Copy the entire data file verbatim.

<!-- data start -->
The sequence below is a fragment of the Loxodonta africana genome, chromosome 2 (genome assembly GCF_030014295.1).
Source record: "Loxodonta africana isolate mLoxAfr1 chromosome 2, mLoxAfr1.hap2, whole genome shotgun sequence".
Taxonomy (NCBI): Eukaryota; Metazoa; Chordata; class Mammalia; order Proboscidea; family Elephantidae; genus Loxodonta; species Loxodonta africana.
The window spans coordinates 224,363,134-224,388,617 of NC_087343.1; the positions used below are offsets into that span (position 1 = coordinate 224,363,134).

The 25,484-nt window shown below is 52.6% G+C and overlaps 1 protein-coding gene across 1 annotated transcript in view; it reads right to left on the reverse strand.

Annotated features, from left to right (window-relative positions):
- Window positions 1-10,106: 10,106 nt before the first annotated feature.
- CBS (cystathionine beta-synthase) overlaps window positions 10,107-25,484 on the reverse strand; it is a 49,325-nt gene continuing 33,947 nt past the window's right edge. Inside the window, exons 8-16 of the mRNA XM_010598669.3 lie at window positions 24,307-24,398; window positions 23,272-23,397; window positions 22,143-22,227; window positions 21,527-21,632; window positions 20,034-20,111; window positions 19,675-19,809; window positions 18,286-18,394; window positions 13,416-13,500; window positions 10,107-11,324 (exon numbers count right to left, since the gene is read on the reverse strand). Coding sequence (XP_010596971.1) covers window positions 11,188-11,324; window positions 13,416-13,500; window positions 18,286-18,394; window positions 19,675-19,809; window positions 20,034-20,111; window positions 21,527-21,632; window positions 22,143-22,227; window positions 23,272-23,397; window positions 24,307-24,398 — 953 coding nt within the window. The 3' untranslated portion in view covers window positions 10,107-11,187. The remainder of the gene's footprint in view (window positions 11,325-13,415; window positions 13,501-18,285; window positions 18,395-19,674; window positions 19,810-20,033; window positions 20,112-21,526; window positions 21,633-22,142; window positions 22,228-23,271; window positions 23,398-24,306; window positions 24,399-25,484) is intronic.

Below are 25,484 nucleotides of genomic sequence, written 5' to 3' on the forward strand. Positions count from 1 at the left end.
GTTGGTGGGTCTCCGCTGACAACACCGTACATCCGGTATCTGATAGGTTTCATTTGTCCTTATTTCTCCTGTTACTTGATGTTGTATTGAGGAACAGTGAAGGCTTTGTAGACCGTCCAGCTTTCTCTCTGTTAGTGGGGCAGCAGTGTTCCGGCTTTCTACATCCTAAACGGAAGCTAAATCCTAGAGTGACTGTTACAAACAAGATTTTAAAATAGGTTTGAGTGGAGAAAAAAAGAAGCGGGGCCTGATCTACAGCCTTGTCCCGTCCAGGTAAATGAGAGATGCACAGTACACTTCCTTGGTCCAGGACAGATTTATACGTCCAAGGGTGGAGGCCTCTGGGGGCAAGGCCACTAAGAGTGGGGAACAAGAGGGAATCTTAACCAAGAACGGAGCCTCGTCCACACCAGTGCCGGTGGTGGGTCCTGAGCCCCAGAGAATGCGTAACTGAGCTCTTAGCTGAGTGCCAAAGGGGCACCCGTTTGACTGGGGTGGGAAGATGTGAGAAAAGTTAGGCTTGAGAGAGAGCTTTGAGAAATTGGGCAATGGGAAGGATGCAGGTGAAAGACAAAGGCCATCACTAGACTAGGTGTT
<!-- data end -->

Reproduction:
The sequence below is a fragment of the Loxodonta africana genome, chromosome 2 (genome assembly GCF_030014295.1).
Source record: "Loxodonta africana isolate mLoxAfr1 chromosome 2, mLoxAfr1.hap2, whole genome shotgun sequence".
Taxonomy (NCBI): Eukaryota; Metazoa; Chordata; class Mammalia; order Proboscidea; family Elephantidae; genus Loxodonta; species Loxodonta africana.
The window spans coordinates 224,363,134-224,388,617 of NC_087343.1; the positions used below are offsets into that span (position 1 = coordinate 224,363,134).

The 25,484-nt window shown below is 52.6% G+C and overlaps 1 protein-coding gene across 1 annotated transcript in view; it reads right to left on the reverse strand.

Annotated features, from left to right (window-relative positions):
- Window positions 1-10,106: 10,106 nt before the first annotated feature.
- CBS (cystathionine beta-synthase) overlaps window positions 10,107-25,484 on the reverse strand; it is a 49,325-nt gene continuing 33,947 nt past the window's right edge. Inside the window, exons 8-16 of the mRNA XM_010598669.3 lie at window positions 24,307-24,398; window positions 23,272-23,397; window positions 22,143-22,227; window positions 21,527-21,632; window positions 20,034-20,111; window positions 19,675-19,809; window positions 18,286-18,394; window positions 13,416-13,500; window positions 10,107-11,324 (exon numbers count right to left, since the gene is read on the reverse strand). Coding sequence (XP_010596971.1) covers window positions 11,188-11,324; window positions 13,416-13,500; window positions 18,286-18,394; window positions 19,675-19,809; window positions 20,034-20,111; window positions 21,527-21,632; window positions 22,143-22,227; window positions 23,272-23,397; window positions 24,307-24,398 — 953 coding nt within the window. The 3' untranslated portion in view covers window positions 10,107-11,187. The remainder of the gene's footprint in view (window positions 11,325-13,415; window positions 13,501-18,285; window positions 18,395-19,674; window positions 19,810-20,033; window positions 20,112-21,526; window positions 21,633-22,142; window positions 22,228-23,271; window positions 23,398-24,306; window positions 24,399-25,484) is intronic.

Below are 25,484 nucleotides of genomic sequence, written 5' to 3' on the forward strand. Positions count from 1 at the left end.
GTTGGTGGGTCTCCGCTGACAACACCGTACATCCGGTATCTGATAGGTTTCATTTGTCCTTATTTCTCCTGTTACTTGATGTTGTATTGAGGAACAGTGAAGGCTTTGTAGACCGTCCAGCTTTCTCTCTGTTAGTGGGGCAGCAGTGTTCCGGCTTTCTACATCCTAAACGGAAGCTAAATCCTAGAGTGACTGTTACAAACAAGATTTTAAAATAGGTTTGAGTGGAGAAAAAAAGAAGCGGGGCCTGATCTACAGCCTTGTCCCGTCCAGGTAAATGAGAGATGCACAGTACACTTCCTTGGTCCAGGACAGATTTATACGTCCAAGGGTGGAGGCCTCTGGGGGCAAGGCCACTAAGAGTGGGGAACAAGAGGGAATCTTAACCAAGAACGGAGCCTCGTCCACACCAGTGCCGGTGGTGGGTCCTGAGCCCCAGAGAATGCGTAACTGAGCTCTTAGCTGAGTGCCAAAGGGGCACCCGTTTGACTGGGGTGGGAAGATGTGAGAAAAGTTAGGCTTGAGAGAGAGCTTTGAGAAATTGGGCAATGGGAAGGATGCAGGTGAAAGACAAAGGCCATCACTAGACTAGGTGTT